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Three years ago, Star Development Corp. decided to try modular housing rather than continue with stick building for its infill projects. Since then, the Ann Arbor, Mich.–based company has purchased more than 200 homes from modular housing manufacturer Genesis Homes.
“We made the switch because of quality, speed of delivery, and cost savings,” says Samuel Thomas, Star's president. “Modular housing is a really excellent product.”
Thomas is just one of thousands of home builders who have turned to modular housing to avoid the on-going challenges associated with stick building, such as labor shortages, inconsistent construction quality, and lengthy delivery periods.
“Builders and developers are starting to realize the value of modular,” says Kevin Flaherty, vice president of sales and marketing for Genesis, a division of Auburn Hill, Mich.–based Champion Enterprises. “The growth we're experiencing now is because of developer demand, and the growth ahead of us will come from that same channel.”
Flaherty notes that 40 percent of Champion's $1.4 billion revenues in 2006 were derived from the modular business compared to just 5 percent in 2002.GROWING DEMAND
Today, the modular housing industry is one of the fastest-growing segments of the residential construction industry. In 2006, modular housing continued to gain market share, accounting for 3.6 percent of the 1.06 million new-home sales in 2006, up slightly from 2005, according to the National Modular Housing Council (NMHC).
Although total modular housing shipments decreased 11.1 percent to 38,300 last year compared to 2005's 42,900 volume, the decline in modular units was far below the 16.4 percent decrease recorded for all new homes, according to NMHC.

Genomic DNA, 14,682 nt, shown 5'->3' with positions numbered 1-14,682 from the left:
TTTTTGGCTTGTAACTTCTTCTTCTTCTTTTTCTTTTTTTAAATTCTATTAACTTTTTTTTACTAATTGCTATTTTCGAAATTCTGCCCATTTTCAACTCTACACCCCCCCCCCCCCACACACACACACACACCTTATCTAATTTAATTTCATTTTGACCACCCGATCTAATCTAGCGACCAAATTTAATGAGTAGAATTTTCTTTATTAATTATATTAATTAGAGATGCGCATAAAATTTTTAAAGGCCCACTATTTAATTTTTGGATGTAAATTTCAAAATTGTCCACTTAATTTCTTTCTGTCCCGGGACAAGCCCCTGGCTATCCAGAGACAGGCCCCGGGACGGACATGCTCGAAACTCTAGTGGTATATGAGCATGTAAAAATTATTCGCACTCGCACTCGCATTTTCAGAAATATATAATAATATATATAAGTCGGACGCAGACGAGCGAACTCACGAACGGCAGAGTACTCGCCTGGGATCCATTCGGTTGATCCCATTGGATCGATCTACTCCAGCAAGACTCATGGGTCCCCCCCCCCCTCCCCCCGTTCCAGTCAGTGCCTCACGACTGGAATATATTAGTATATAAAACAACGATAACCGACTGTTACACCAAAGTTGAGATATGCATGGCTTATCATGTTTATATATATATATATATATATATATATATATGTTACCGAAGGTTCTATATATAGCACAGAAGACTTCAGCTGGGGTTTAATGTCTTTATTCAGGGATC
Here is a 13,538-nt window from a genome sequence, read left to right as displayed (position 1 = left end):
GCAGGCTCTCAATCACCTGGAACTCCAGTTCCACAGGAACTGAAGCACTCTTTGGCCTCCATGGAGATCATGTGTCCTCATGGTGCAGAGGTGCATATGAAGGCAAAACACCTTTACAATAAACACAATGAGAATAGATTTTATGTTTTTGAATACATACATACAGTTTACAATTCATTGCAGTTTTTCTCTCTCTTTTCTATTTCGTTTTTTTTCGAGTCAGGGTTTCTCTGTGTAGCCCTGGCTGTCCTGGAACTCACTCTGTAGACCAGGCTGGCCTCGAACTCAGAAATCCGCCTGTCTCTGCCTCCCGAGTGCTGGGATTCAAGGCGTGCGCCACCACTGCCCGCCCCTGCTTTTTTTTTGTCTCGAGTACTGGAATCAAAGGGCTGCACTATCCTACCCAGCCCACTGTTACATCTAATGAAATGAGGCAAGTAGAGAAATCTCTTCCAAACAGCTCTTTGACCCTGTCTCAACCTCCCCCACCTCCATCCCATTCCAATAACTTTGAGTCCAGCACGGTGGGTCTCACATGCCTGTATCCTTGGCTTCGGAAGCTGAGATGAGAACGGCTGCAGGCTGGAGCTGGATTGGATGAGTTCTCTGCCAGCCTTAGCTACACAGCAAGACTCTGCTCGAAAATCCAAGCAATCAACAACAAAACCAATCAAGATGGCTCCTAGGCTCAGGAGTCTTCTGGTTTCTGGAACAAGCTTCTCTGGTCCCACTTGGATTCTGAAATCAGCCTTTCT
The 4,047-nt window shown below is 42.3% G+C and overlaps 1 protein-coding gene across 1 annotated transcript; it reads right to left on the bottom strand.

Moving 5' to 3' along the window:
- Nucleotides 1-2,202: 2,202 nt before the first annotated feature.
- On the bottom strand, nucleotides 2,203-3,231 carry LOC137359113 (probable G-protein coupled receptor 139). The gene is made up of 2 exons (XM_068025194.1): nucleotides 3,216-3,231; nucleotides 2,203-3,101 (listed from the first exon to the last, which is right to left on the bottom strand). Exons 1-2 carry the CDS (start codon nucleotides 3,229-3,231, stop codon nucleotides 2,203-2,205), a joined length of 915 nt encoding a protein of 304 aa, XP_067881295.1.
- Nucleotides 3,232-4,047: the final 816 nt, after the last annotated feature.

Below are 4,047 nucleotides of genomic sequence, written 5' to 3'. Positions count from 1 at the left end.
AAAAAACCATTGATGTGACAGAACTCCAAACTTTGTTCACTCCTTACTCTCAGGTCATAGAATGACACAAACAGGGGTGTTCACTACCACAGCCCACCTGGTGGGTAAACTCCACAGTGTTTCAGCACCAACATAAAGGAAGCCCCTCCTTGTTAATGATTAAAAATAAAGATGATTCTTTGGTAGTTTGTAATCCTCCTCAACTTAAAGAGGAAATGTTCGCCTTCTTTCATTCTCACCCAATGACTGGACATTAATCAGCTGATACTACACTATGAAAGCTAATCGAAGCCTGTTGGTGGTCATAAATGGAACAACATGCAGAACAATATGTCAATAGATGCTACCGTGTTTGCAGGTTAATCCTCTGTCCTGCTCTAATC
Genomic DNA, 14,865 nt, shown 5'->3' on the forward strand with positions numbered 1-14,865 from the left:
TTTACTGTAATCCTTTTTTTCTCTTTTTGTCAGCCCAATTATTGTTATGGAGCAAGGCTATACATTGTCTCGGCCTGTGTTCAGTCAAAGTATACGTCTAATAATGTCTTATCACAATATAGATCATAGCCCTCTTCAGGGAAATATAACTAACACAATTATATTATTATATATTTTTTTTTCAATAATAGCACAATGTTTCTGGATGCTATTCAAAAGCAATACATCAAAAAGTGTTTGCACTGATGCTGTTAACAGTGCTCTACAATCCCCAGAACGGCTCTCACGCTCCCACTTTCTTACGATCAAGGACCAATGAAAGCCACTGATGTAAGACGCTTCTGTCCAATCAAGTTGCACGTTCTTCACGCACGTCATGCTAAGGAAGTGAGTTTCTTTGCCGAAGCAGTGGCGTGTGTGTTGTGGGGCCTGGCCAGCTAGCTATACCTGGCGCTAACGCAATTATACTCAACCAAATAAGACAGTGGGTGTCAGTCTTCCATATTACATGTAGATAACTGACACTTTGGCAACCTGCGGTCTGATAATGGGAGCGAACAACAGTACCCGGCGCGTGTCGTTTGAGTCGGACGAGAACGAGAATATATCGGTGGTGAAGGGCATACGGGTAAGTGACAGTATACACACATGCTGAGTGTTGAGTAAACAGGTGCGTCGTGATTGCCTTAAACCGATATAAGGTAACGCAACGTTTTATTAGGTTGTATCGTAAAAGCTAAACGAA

In 2006, modular housing grew its market share in several states including Colorado, Indiana, and New Hampshire. The greatest strides were in Florida and Virginia where total building permits fell by more than 20 percent while modular housing shipments grew 14 percent in Florida and about 3 percent in Virginia.
“We've been most effective in areas of the country where land costs and availability of labor is low,” says Steve Reyenga, vice president of sales for Palm Harbor Homes, a Dallas-based company selling manufactured and modular homes in 27 states.JUST ANOTHER SUBCONTRACTOR
Although modular housing has been around for decades, many builders either saw modular as inferior to stick built or considered it to be a competitor. “In the past, builders didn't see it as a solution to their problems,” recalls John Colucci, vice president of sales and marketing for Westchester Modular Homes. “Now they realize that modular business could really help them.” Based in Westchester, N.Y., the company focuses on the high-end modular market, and in 2006, it built 305 single-family homes and 20 multifamily homes to achieve revenues of $30 million.
Indeed, awareness of modular housing and its benefits is growing among the builder community. “We've converted a lot of builders as they've been challenged by the lack of labor and higher construction costs and looked for alternatives,” says Paul John, president of Ritz-Craft Homes. “Stick built is a hard tradition for them to break, but when they see the benefits of modular, it makes sense to them.”
Perhaps the most important benefit is that modular housing can reduce the construction period by as much as six months. Modular housing components are delivered to the site 80 percent complete after just three to six weeks of manufacturing.
Once the modules are delivered, the house can be completed in another three to six weeks. “Speed to market is definitely a benefit because the cost of interim construction financing can be significantly reduced or eliminated,” Thomas says.
“With this housing correction, cost structure is more important than ever, and we're quoting more jobs to builders who had not considered modular housing, as they try to control their costs,” says John Gueguierre, president of Indiana Building Systems, a Middlebury, Ind.–based company that introduced its first modular product four years ago. Today, 80 percent of its business is modular.
“I believe that the modular business will continue to grow and will capture more and more of the housing starts over the next 15 years,” Colucci predicts.
Jennifer Popovec is a freelance writer based in Fort Worth, Texas.